Adverse Events Reporting Suboptimal in Oncology Publications
Transparent and comprehensive reporting of AEs in published results of oncology-related clinical trials is crucial for the treatment of patients with cancer. In efforts to improve reporting of clinical trials results, the Consolidated Standards of Reporting Trials (CONSORT) extension group developed 10 recommendations in 2003 for reporting AEs. A new study of 175 publications assessed the degree to which the publication of phase 3 trials in oncology adhered with CONSORT recommendations (Sivendran S, et al. J Clin Oncol. 2014;32:83-89).
The findings from this analysis showed that the reporting of AEs is suboptimal in published studies and is characterized by significant selectivity of the data. The researchers reviewed PubMed, Medline, and EMBASE citations to identify randomized, phase 3 trials in metastatic solid malignancies published between January 2009 and December 2011. Publications were assessed for 14 AE reporting elements taken from the CONSORT harms extension statement, with a completeness score of 0 to 14 being calculated. Data on 96,125 patients were included in the analysis. The median completeness score was 8 (range, 3-12). The majority of publications (96%) only reported AEs occurring above a particular threshold rate or severity. Overall, 37% did not specify the criteria for determining which AEs were reported, and 88% grouped AEs of varying severity.
The findings showed that 91% of the articles analyzed had a title or an abstract stating whether AEs were addressed, and 58% had introductions stating whether AEs were addressed in the study. For methods, 93% specified an instrument or scale used to categorize AEs, 65% specified whether the reported AEs encompassed all recorded events or a select sample, and 62% specified a surveillance time frame. For the results, 77% of articles reported absolute numbers of AEs, 75% reported if there were deaths related to AEs, 71% reported whether patients were evaluable for toxicity, and 65% reported reasons for treatment discontinuation.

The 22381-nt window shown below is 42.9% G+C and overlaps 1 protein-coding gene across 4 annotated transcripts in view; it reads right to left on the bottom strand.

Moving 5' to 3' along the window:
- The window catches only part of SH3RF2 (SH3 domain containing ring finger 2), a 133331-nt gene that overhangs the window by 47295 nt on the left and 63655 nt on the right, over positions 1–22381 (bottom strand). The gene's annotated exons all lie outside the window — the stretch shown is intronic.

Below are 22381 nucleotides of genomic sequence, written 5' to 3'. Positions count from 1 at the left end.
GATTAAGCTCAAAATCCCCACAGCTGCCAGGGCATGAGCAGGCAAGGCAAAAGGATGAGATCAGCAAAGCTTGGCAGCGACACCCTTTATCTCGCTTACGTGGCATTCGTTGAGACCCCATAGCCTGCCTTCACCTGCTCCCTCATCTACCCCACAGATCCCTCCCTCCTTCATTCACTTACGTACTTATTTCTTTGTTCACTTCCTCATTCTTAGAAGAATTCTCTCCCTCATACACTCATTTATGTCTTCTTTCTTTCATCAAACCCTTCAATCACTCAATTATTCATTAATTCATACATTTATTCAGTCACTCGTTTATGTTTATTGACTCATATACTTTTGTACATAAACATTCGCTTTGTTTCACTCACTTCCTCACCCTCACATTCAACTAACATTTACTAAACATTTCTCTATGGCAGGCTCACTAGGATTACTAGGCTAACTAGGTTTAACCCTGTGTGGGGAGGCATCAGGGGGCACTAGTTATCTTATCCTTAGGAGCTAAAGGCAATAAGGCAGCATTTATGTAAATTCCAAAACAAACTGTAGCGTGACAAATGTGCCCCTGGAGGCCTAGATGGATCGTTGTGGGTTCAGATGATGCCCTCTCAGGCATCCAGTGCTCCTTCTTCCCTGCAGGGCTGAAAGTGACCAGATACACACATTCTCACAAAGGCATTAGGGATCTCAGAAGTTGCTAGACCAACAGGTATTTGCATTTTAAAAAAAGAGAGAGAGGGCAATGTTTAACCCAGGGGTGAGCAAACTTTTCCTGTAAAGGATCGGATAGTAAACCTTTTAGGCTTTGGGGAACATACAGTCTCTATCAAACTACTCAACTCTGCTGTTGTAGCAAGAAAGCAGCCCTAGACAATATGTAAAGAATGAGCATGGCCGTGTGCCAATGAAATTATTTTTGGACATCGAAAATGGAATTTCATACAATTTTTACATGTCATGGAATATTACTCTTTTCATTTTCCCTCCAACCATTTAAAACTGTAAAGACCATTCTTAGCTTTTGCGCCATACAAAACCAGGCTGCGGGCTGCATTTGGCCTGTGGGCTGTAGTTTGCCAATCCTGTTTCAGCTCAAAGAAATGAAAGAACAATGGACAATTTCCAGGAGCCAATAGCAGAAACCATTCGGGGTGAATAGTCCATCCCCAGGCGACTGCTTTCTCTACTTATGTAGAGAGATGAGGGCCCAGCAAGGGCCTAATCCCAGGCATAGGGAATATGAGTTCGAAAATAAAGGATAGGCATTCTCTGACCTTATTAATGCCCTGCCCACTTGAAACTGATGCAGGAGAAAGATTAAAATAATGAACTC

Regression analysis revealed that trials without a specified funding source and with an earlier year of publication were associated with significantly lower completeness scores.
This analysis shows substantial selectivity and heterogeneity in the reporting of AEs in oncology publications. The researchers cited potential factors for the observed variability in AE reporting and poor adherence with the recommendations, including the authors’ awareness of these recommendations and a lack of compliance with guidelines imposed by journals as a prerequisite.
This study further illustrates the importance of developing oncology-specific standards for AE reporting to ensure consistency of reporting of AEs to provide oncologists with the information required to determine treatment recommendations, and to facilitate shared decision-making.